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Can Rock Band Save Music Education?
DURHAM, N.C. -
Parents don't have to let their youngster's fascination with the new "Beatles: Rock Band" video game turn into a "Magical Mystery Tour" to nowhere.
Instead of letting them become little "Day Trippers" who only master the game, parents can use the experience to spark a real love for music and even a desire to play a musical instrument, says a Duke University child development expert.
"Video games like this have the potential to spark an interest in music. But to create a long-lasting interest in music, parents also need to provide opportunities for children to use real musical instruments," says Lisa Linnenbrink-Garcia, an assistant professor in developmental psychology and education at Duke.
With so many schools no longer able to afford music programs for students, parents, along with interactive, music-themed video games will likely play a greater role in nurturing the next Lennon and McCartney.
A survey last month by the by the American Association of School Administrators found that among 160 school administrators in 37 states who responded, 74 percent could not save teaching positions in art, music and physical education, despite receiving one-time federal stimulus money.
Maybe the Fab Four avatars can help.
The much-anticipated "Beatles: Rock Band" was released Wednesday, and features custom-built models of the instruments played by John, Paul, George and Ringo, as well as many of the band's actual recordings. (More information about the game can be found here.)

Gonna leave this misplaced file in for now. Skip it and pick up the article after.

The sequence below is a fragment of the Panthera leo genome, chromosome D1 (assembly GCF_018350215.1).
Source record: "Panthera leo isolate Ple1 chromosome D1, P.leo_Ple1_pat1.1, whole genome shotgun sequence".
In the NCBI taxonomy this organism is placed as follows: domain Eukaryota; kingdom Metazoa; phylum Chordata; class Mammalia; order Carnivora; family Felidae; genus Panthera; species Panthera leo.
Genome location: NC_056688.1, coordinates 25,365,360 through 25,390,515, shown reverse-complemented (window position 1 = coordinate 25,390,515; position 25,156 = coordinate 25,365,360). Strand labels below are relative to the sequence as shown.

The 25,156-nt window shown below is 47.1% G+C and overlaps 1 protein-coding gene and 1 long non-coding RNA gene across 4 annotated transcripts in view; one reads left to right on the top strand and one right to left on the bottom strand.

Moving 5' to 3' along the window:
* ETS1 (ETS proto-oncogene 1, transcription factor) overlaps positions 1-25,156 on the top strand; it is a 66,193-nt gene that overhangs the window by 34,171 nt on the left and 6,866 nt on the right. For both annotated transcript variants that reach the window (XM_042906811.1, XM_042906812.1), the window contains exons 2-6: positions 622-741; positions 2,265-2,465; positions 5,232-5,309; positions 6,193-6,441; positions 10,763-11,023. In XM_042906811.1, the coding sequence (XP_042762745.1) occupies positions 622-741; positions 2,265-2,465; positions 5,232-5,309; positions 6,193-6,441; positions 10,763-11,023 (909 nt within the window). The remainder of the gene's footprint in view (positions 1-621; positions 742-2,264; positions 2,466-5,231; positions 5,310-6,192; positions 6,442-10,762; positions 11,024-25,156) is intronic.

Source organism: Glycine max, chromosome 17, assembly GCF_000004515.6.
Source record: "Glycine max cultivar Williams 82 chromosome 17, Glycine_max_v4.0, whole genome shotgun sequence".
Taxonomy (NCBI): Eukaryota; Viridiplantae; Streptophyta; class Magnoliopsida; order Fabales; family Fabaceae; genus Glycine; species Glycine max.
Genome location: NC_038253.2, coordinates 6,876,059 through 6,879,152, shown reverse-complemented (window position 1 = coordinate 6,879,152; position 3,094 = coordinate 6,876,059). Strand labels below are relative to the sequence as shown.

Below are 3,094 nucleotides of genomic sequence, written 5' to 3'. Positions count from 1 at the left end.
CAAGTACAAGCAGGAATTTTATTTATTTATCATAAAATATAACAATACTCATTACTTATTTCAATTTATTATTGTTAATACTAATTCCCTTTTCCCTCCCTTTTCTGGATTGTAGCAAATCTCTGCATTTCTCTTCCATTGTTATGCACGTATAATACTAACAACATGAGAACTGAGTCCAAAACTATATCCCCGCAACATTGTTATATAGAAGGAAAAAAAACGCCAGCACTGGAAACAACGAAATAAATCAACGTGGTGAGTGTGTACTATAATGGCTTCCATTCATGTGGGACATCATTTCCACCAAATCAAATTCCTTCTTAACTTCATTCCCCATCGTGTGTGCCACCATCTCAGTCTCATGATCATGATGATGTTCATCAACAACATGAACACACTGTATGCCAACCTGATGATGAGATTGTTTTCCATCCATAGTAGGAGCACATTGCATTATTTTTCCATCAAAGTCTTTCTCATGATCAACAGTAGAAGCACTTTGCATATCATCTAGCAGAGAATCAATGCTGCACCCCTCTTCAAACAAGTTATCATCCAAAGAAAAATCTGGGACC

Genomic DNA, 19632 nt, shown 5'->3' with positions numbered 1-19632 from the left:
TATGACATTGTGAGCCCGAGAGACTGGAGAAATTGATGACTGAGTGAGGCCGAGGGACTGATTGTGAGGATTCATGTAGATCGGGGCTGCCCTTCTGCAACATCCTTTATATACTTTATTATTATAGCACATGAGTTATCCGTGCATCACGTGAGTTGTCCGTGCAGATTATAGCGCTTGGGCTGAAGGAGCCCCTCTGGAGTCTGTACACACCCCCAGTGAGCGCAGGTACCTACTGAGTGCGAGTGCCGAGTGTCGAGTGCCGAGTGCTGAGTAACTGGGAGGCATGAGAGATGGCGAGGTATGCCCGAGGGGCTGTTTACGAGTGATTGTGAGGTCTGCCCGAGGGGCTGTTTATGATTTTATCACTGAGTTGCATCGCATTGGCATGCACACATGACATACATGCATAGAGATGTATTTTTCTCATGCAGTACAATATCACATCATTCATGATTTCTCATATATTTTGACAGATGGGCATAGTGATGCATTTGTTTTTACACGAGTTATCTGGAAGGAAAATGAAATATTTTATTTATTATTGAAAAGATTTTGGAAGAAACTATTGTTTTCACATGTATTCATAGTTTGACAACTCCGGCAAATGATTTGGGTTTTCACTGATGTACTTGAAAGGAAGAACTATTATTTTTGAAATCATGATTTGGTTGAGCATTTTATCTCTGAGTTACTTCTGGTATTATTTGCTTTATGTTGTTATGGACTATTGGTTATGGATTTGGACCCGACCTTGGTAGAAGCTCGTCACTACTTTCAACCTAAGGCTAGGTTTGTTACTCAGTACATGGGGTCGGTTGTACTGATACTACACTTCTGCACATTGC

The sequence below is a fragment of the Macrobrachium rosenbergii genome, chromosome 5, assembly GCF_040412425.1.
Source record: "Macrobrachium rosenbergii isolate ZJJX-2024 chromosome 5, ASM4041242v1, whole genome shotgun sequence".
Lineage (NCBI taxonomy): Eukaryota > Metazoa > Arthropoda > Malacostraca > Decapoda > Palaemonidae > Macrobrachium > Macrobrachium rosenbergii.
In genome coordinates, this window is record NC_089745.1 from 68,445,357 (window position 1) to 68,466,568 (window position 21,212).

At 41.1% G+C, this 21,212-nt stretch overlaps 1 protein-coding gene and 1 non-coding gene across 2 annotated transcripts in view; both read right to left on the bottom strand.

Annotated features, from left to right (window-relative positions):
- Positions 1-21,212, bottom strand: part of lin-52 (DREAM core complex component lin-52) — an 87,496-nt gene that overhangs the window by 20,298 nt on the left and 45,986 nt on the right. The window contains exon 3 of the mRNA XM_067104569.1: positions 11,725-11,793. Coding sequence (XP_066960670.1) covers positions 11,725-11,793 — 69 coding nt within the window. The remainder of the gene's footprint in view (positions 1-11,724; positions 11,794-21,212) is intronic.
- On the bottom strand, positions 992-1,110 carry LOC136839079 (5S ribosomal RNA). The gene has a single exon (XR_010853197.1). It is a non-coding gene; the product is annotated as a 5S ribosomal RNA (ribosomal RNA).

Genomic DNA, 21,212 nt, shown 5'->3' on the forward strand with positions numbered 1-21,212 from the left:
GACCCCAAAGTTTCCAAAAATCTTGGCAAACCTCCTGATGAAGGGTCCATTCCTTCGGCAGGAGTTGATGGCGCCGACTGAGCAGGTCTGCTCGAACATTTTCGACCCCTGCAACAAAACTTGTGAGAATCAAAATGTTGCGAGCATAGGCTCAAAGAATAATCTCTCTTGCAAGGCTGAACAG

"The game allows players to actively play or sing along and choose among a variety of songs. Both active involvement and choice are important features for triggering interest in a new area," says Linnenbrink-Garcia, who studies how parents and teachers can help support children's motivation and is also a violinist with a degree in music.
To develop a deeper and longer-lasting interest in music, however, Linnenbrink-Garcia says children need the opportunity to develop an appreciation and enjoyment of the music itself, rather than the video game only.
"Children also need the opportunity to develop confidence in their music skills, rather than their skill in using a game controller," she says. "To do this, parents should make sure to build upon children's initial interest by giving them opportunities to use real musical instruments and encouraging them to take music lessons."
Dorothy Kitchen, director of the Duke University String School, has been teaching music for some four decades. She says there are many benefits for youngsters who learn to play a musical instrument, including friendships, interaction with teachers and parents, the reward of playing a song, and a "discipline in the steadiness of the practice requirement that generally comes with music lessons."
"It forms a framework for learning anything, and the skills are always dormant in the hands and the mind even when the instrument is put away later through the demands of college or work," Kitchen says. "It is a lifelong gift, and can be used in any style of music, because all operate the same way, even though the sounds are different."
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